295 F2d 319 Chaunt v. United States
295 F.2d 319
Peter CHAUNT, Defendant-Appellant,
UNITED STATES of America, Plaintiff-Appellee.
United States Court of Appeals Ninth Circuit.
October 11, 1961.
John W. Porter, San Diego, Cal., for appellant.
Laughlin E. Waters, U. S. Atty., Richard A. Lavine, Asst. U. S. Atty., Chief of Civil Division, Los Angeles, Cal., Arline M. Rossi, Asst. U. S. Atty., Donald A. Fareed, Asst. U. S. Atty., Chief of Civil Division, and James R. Dooley, Asst. U. S. Atty., Los Angeles, Cal., for appellee.
Before STEPHENS, MARIS and BARNES, Circuit Judges.
MARIS, Circuit Judge.
This appeal, which is before us for the second time, is from a judgment entered in the United States District Court for the Southern District of California revoking an order admitting the defendant Peter Chaunt to citizenship. The district court based its judgment upon the grounds that the defendant's naturalization order had been secured by fraud in that he had falsely concealed material facts in respect to his prior arrests; that he had misrepresented his attachment to the principles of the Constitution and allegiance to the United States, and that he had concealed his communist belief and membership in the Communist Party and in our previous decision we approved the finding of the district court that revocation of defendant's citizenship was warranted on the ground that he had fraudulently concealed his prior arrests. Accordingly we affirmed the judgment without reaching for consideration the other issues raised on the appeal. 9 Cir., 270 F.2d 179. On certiorari, the Supreme Court disagreed with our view that the defendant's concealment of his prior arrests was a sufficient basis for the district court's judgment. On the contrary, the Supreme Court concluded that the nature of the particular arrests involved did not reflect on the character of the defendant, and, hence, his failure to reveal them in his petition for naturalization was not a sufficient reason to revoke his citizenship. The Supreme Court, therefore, reversed our judgment and remanded the cause to us for consideration of the other issues which were raised on the appeal but upon which we had not passed. 364 U.S. 350, 81 S.Ct. 147, 5 L.Ed.2d 120. Reargument has accordingly been had and we have given full consideration to these other issues.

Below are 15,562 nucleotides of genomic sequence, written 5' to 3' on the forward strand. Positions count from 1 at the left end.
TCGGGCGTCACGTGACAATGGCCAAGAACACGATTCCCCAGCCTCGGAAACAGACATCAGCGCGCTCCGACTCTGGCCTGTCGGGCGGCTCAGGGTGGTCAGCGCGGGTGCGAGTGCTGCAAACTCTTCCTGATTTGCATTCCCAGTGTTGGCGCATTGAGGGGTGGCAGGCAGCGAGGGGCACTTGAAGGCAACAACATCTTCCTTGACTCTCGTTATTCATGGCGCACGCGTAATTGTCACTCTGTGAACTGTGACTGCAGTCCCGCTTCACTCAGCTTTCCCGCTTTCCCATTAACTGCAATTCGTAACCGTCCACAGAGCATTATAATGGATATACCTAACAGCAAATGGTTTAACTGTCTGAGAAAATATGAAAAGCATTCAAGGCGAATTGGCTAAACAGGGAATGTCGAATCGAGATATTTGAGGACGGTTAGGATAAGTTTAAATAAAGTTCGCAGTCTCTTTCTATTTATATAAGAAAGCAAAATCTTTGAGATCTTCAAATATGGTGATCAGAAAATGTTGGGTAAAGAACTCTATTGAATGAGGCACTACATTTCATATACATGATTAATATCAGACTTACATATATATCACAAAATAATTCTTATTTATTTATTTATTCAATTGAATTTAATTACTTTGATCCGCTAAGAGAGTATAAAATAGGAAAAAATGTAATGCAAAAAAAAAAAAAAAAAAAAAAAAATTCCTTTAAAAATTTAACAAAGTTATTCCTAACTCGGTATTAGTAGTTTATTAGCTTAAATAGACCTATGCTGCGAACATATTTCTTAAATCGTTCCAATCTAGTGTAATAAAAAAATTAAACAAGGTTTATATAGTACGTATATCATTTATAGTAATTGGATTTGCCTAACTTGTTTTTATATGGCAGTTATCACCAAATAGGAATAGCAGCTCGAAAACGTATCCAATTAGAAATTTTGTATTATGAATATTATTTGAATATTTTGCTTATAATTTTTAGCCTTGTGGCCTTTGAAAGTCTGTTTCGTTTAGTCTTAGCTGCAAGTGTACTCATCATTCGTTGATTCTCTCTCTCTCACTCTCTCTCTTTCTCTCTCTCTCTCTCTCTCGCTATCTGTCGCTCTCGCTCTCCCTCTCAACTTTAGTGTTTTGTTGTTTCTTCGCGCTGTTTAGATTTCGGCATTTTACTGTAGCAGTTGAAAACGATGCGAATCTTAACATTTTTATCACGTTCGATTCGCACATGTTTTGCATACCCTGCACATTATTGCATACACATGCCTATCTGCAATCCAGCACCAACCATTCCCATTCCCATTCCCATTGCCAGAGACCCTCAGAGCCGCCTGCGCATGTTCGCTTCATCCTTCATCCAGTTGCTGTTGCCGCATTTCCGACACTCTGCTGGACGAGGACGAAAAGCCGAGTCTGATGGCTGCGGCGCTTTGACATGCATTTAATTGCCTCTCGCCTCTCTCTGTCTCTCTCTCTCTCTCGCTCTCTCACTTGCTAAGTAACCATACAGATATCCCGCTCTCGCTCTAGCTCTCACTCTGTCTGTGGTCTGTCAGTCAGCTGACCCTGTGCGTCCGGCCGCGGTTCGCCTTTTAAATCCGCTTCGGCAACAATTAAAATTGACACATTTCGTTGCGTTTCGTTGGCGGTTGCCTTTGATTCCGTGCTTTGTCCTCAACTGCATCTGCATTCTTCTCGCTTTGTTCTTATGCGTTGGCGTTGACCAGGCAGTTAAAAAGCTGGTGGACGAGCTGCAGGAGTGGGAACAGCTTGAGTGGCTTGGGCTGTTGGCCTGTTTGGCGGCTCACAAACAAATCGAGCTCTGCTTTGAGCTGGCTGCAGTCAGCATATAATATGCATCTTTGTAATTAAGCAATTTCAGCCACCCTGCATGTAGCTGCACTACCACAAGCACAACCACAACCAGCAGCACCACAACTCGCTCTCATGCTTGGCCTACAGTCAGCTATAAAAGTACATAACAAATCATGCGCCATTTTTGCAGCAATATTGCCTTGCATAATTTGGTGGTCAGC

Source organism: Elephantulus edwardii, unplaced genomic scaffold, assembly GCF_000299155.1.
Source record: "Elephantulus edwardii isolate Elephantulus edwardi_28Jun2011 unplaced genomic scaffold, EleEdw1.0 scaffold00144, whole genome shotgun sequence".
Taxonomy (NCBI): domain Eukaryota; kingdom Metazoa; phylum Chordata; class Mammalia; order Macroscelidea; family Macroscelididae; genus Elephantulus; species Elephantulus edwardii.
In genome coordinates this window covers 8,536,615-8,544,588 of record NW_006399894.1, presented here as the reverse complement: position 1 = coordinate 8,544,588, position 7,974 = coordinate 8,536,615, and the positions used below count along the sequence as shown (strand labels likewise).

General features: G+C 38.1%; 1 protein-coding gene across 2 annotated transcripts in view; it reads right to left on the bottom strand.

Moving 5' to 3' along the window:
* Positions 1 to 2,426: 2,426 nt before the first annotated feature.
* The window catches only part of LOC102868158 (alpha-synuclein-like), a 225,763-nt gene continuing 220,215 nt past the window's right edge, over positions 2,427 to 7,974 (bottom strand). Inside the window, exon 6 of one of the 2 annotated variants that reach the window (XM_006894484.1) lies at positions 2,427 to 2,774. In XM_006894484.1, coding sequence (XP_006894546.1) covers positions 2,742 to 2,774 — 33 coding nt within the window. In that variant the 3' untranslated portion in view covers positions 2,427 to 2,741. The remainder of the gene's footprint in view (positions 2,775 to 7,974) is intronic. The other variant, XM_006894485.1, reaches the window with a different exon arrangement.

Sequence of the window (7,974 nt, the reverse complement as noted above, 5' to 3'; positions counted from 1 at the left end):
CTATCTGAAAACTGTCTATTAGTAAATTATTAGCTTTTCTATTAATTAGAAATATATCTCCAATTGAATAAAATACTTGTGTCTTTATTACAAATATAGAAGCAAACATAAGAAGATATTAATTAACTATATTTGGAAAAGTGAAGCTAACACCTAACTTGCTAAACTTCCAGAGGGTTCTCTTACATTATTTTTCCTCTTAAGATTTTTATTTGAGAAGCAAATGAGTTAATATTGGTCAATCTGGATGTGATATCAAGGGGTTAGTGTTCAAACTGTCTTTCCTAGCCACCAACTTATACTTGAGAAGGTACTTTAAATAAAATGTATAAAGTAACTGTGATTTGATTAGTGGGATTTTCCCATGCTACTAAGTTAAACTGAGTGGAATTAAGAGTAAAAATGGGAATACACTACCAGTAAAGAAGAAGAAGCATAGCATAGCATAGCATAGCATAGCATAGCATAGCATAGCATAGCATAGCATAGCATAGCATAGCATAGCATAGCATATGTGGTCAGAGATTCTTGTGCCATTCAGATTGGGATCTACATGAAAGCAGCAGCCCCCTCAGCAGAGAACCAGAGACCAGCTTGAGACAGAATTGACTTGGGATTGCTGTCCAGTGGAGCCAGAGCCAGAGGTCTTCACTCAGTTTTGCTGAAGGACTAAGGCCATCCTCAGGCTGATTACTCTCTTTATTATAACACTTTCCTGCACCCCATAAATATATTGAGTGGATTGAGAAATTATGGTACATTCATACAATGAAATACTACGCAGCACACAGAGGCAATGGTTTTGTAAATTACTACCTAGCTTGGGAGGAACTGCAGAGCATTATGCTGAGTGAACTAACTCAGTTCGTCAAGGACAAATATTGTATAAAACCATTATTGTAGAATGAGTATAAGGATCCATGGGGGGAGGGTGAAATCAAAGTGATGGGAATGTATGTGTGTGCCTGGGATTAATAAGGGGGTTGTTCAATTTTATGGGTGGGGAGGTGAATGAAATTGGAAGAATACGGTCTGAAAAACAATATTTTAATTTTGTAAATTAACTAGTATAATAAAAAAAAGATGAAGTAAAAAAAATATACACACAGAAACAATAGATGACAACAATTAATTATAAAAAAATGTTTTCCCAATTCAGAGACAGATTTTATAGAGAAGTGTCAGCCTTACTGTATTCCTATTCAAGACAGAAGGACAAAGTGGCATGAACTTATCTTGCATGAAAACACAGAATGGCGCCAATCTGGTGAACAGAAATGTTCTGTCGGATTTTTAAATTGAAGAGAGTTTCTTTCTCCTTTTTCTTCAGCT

The defendant contends that the evidence does not support the district court's findings as to the defendant's non-attachment to the principles of the Constitution and of misrepresentation as to his communist belief and membership in the Communist Party. The Government concedes that the district court's findings of misrepresentation by the defendant of his attachment to the principles of the Constitution and of his allegiance to the United States cannot stand in the light of Nowak v. United States, 1958, 356 U.S. 660, 78 S.Ct. 955, 2 L.Ed. 2d 1048, and Maisenberg v. United States, 1958, 356 U.S. 670, 78 S.Ct. 960, 2 L.Ed.2d 1056, both of which cases were decided by the Supreme Court after the district court entered its judgment in the present case. But the Government argues that the district court correctly found that the defendant intentionally misrepresented his communist belief and membership in the Communist Party and that this was a sufficient basis for its judgment of denaturalization.